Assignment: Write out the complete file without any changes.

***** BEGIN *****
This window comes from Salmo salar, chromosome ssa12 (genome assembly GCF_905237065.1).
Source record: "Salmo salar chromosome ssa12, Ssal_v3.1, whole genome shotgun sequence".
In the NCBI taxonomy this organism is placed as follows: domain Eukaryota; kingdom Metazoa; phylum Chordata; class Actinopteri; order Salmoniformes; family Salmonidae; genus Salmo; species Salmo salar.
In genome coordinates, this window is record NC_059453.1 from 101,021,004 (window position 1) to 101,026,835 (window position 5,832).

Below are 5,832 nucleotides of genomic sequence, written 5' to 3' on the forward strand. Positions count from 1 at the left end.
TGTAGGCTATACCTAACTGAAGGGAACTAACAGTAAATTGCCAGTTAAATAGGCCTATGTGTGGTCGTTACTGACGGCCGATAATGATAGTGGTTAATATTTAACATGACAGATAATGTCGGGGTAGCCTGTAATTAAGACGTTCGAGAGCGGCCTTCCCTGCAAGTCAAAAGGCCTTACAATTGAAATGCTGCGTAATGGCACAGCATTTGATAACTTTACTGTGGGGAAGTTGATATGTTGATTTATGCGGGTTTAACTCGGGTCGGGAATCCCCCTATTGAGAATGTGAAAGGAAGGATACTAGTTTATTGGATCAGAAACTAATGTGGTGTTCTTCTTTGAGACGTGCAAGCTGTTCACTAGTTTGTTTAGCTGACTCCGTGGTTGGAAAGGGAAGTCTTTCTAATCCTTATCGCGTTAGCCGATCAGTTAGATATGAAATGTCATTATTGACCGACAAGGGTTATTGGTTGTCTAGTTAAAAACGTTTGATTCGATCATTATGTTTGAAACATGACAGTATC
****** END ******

This window comes from Salmo salar, chromosome ssa12 (genome assembly GCF_905237065.1).
Source record: "Salmo salar chromosome ssa12, Ssal_v3.1, whole genome shotgun sequence".
In the NCBI taxonomy this organism is placed as follows: domain Eukaryota; kingdom Metazoa; phylum Chordata; class Actinopteri; order Salmoniformes; family Salmonidae; genus Salmo; species Salmo salar.
In genome coordinates, this window is record NC_059453.1 from 101,021,004 (window position 1) to 101,026,835 (window position 5,832).

Below are 5,832 nucleotides of genomic sequence, written 5' to 3' on the forward strand. Positions count from 1 at the left end.
TGTAGGCTATACCTAACTGAAGGGAACTAACAGTAAATTGCCAGTTAAATAGGCCTATGTGTGGTCGTTACTGACGGCCGATAATGATAGTGGTTAATATTTAACATGACAGATAATGTCGGGGTAGCCTGTAATTAAGACGTTCGAGAGCGGCCTTCCCTGCAAGTCAAAAGGCCTTACAATTGAAATGCTGCGTAATGGCACAGCATTTGATAACTTTACTGTGGGGAAGTTGATATGTTGATTTATGCGGGTTTAACTCGGGTCGGGAATCCCCCTATTGAGAATGTGAAAGGAAGGATACTAGTTTATTGGATCAGAAACTAATGTGGTGTTCTTCTTTGAGACGTGCAAGCTGTTCACTAGTTTGTTTAGCTGACTCCGTGGTTGGAAAGGGAAGTCTTTCTAATCCTTATCGCGTTAGCCGATCAGTTAGATATGAAATGTCATTATTGACCGACAAGGGTTATTGGTTGTCTAGTTAAAAACGTTTGATTCGATCATTATGTTTGAAACATGACAGTATC